What Is A Melanoma?
Melanoma is a malignant tumor found predominantly in skin but also in the bowel and the eye. Around 60,000 new cases of invasive melanoma are diagnosed in the US each year. It is more common in Caucasian people living in sunny climates or in those who use tanning salons. According to WHO about 48,000 melanoma related deaths occur worldwide per year. Treatment includes surgical removal of the tumor, adjuvant treatment, chemo- and immunotherapy, or radiation therapy.
American Academy of Dermatology has prepared a Skin Cancer Detection and Prevention program called 31 Days - 31 Ways
The Facts About Melanoma
Melanoma is the most serious form of skin cancer because of its ability to spread. It is important to catch melanoma early when the cure rate with dermatological surgery is about 95%.
Melanoma can appear anywhere on the body - soles, palms, inside the mouth, genitalia, and underneath nails. However, it is most commonly found on the back, buttocks, legs, scalp, neck, and behind the ears.
Melanoma often develops in a pre-existing mole that begins to change or a new mole. This is why it is important to be familiar with the moles on your body and perform regular self-examinations of your skin. When looking at moles, keep in mind the ABCDEs of Melanoma Detection as described in the following video.
Is That Just A Mole - Or Early Signs of Skin Cancer?We all have at least some moles on our skin. Do you know which moles are normal, and which could be signs of trouble? This year, more than one million Americans will get some form of skin cancer, and in many cases, moles could have served as early warning signs.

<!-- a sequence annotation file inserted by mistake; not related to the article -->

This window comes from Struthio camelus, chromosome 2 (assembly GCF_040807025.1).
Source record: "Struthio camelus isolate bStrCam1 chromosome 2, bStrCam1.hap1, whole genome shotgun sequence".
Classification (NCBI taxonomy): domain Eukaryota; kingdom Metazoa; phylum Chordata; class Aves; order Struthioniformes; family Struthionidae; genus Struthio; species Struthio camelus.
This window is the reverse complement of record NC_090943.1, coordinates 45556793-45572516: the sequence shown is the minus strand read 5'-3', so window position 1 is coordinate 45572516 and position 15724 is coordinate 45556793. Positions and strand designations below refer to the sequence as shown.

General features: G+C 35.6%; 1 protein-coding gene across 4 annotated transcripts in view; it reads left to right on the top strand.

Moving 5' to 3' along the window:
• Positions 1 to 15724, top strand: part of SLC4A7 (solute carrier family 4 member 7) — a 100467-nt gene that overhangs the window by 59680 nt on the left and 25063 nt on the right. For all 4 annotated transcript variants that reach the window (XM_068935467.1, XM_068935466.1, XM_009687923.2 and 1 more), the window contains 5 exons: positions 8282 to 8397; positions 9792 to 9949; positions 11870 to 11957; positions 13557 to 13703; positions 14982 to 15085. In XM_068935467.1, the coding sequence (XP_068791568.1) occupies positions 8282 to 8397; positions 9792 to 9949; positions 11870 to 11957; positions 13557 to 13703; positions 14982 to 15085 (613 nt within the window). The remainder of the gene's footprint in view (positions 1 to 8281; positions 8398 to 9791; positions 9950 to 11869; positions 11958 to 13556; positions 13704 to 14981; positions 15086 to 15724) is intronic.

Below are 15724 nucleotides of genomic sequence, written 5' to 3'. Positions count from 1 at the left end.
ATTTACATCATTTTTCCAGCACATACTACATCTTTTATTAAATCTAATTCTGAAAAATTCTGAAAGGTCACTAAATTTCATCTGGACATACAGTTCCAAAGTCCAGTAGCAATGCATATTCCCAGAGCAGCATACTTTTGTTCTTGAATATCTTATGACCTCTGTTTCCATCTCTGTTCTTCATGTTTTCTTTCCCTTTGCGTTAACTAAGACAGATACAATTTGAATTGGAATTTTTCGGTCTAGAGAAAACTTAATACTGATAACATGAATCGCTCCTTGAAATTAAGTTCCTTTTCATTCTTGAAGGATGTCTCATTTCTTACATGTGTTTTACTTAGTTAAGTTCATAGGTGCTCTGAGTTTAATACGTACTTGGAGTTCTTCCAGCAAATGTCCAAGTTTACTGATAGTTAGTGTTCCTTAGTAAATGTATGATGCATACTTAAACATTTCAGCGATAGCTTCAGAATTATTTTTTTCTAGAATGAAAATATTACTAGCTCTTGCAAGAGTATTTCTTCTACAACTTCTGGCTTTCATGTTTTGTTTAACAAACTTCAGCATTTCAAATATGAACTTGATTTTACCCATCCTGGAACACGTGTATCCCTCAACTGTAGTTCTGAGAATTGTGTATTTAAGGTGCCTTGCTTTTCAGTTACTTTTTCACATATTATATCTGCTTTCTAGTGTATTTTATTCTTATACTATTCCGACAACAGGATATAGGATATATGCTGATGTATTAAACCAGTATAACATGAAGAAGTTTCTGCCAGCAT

PreventionMost skin cancer can be prevented by practicing sun protection. Research shows that not only does sun protection reduce one’s risk of developing skin cancer; sun protection also may decrease the likelihood of recurrence.
The American Academy of Dermatology (Academy) recommends that everyone protect their skin by following these sun protection practices:
Avoid deliberate tanning. Lying in the sun can cause premature aging (wrinkles, blotchiness, and sagging skin) as well as a 1 in 5 chance of developing skin cancer. Tanning beds and sunlamps are just as dangerous. If you like the look of a tan, consider using a sunless self-tanning product. These products do not protect skin from the sun, so a sunscreen should be used.
Get vitamin D safely through a healthy diet. Don’t seek the sun.
Generously apply sunscreen to all exposed skin every day. The sunscreen should have a Sun Protection Factor (SPF) of at least 30 and be broad-spectrum (provides protection from ultraviolet A (UVA) and ultraviolet B (UVB) rays.
Don’t forget your ears, nose, neck, hands, and toes. Many skin cancers develop in these areas. Protect your lips, another high-risk area, with lip balm that offers sun protection with an SPF of 30 or higher.
Sunscreen should not be used to prolong sun exposure. Some UV light gets through sunscreen.
Sunscreens should be applied to dry skin 15-30 minutes before going outdoors, and reapplied approximately every two hours.
Be sure to reapply sunscreen after being in water or sweating.
Sunscreen does not make sunbathing safe.
Wear protective clothing, such as long-sleeved shirts, pants, a hat, and sunglasses, where possible.
Seek shade when appropriate. The sun’s rays are strongest between 10 a.m. and 4 p.m.
Use extra caution near water, snow, and sand as they reflect the damaging rays of the sun. This can increase your risk chance of sunburn.
Aside from skin cancer, the sun’s UV rays also cause premature aging: Signs of premature aging include wrinkles, mottled skin, and loss of skin’s firmness.
Indoor Tanning is Out
Not only can the ultraviolet radiation from indoor tanning beds lead to wrinkles, it also increases the risk of skin cancer, including melanoma, the deadliest form of skin cancer. On an average day, more than one million Americans tan in tanning salons. Research shows that nearly 70 percent of indoor tanners are female, primarily 16 to 29 years old.
The Academys public service advertisement (PSA) campaign aims to educate the public, especially young women, about the dangers of indoor tanning. The campaign contains print, television and radio advertisements, which all carry the same theme: Indoor Tanning is Out®. In the television advertisements, a series of young women tell their peers why indoor tanning is not as safe as they might think.